Furthermore, even if it were assumed for the sake of argument that Matchee's declaration to Brocklebank was admissible as evidence of his intent in acting as he did (a question that we need not decide), it is my view that in any event the exclusion of such evidence by the Judge Advocate was wholly without consequence and could not affect the result. In fact, it is quite clear from the record that, at a later stage in the trial, a very similar declaration by Matchee to the witness Giasson to the effect that higher authorities were aware of what was going on, was admitted into evidence. This second statement contained all the substance of the earlier statement to Brocklebank with respect to Matchee's alleged belief, but did not contain the objectionable and inadmissible statement allegedly made by Captain Sox to Matchee and passed on by the latter to Brocklebank. The nature of the evidence so admitted and the distinction between it and the evidence of Brocklebank which was rejected appears clearly from the ruling of the Judge Advocate on the second occasion:

JUDGE ADVOCATE: The defence seeks to introduce, through the witness Giasson, statements to be attributed to Master Corporal Matchee which, it has been admitted before this court, is unable to testify for health reasons.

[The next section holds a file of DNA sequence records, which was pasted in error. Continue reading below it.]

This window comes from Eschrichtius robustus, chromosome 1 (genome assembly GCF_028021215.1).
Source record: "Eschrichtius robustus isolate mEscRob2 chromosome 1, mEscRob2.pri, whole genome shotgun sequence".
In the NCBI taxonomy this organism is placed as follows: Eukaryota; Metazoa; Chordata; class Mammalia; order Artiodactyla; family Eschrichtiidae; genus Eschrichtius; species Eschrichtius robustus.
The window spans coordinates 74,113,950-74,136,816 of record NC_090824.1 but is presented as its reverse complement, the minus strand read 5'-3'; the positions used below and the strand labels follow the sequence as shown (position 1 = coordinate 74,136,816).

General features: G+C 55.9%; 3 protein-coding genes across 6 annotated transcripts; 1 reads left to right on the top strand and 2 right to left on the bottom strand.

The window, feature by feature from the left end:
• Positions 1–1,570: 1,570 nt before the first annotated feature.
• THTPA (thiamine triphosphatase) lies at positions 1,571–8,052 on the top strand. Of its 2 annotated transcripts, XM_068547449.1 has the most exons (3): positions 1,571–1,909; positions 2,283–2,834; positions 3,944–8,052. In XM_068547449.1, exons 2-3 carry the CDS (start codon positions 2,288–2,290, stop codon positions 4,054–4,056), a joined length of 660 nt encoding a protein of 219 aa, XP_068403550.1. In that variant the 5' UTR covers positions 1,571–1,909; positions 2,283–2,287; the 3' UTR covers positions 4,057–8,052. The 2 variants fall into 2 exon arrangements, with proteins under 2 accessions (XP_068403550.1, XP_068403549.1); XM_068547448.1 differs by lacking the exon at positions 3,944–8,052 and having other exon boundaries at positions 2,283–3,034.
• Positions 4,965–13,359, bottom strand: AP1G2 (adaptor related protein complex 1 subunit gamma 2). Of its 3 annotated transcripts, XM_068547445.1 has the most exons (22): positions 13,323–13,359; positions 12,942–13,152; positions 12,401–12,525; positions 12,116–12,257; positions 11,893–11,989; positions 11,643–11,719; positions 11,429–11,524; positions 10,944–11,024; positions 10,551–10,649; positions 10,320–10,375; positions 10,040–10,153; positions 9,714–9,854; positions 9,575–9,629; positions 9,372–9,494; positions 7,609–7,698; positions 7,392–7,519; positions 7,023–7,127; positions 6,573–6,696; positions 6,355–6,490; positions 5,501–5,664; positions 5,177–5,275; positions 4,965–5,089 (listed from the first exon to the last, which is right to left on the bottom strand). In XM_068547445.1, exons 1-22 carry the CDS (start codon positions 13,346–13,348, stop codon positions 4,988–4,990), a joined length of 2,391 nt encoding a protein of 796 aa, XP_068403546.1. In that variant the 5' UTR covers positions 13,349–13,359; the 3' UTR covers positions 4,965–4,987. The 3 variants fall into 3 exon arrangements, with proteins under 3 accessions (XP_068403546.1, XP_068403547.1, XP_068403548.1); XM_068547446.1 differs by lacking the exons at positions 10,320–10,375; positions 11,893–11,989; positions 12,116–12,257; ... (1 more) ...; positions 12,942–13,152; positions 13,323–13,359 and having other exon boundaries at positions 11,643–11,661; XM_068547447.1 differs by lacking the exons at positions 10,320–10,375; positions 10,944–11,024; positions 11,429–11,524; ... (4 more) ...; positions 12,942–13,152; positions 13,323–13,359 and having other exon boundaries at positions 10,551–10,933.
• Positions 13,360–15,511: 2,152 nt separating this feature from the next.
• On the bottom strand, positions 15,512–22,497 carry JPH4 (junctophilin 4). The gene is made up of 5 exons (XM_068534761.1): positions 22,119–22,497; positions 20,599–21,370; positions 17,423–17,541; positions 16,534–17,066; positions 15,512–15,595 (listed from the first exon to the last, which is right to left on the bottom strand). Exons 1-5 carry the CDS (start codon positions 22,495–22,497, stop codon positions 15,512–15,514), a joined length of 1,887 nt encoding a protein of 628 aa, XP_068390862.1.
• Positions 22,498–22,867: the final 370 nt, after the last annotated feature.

The facts on this testimony are that sometime around 2320 hours on the 16th of March, 1993, Master Corporal Giasson was in the presence of the deceased and Master Corporal Matchee and one other, at which point in time he heard some statements made by Master Corporal Matchee as related to the court by the witness and as referred to by counsel for the defence, that is to say, in response to Giasson's questions Matchee replied that "his parents or himself would do thirty days in jail and the local police would probably shoot him in the back of the head; that in Canada we are not allowed to do this but here we are; the NCOs are aware of it, the officers are aware of it, several others, six to eight people, are ready to give him the same treatment, even the NCO gave him the boot".


The defence argues that this extra-judicial statement is admissible because it forms part of the evidence that the prosecution may be relying on in respect of its theory that Private Brown was an aider and abetter to the commission of the offence of murder by Master Corporal Matchee, and in order for them to prove that Private Brown was an aider and abetter in that regard, they would have to, on the strength of the Ontario Court of Appeal's decision in R. v. Jackson & Davey, have to prove that Master Corporal Matchee himself committed the offence of second degree murder. In order to do so the state of mind of Master Corporal Matchee would have to be proven and the statements related by Master Corporal Giasson concerning Master Corporal Matchee would be relevant to that intention.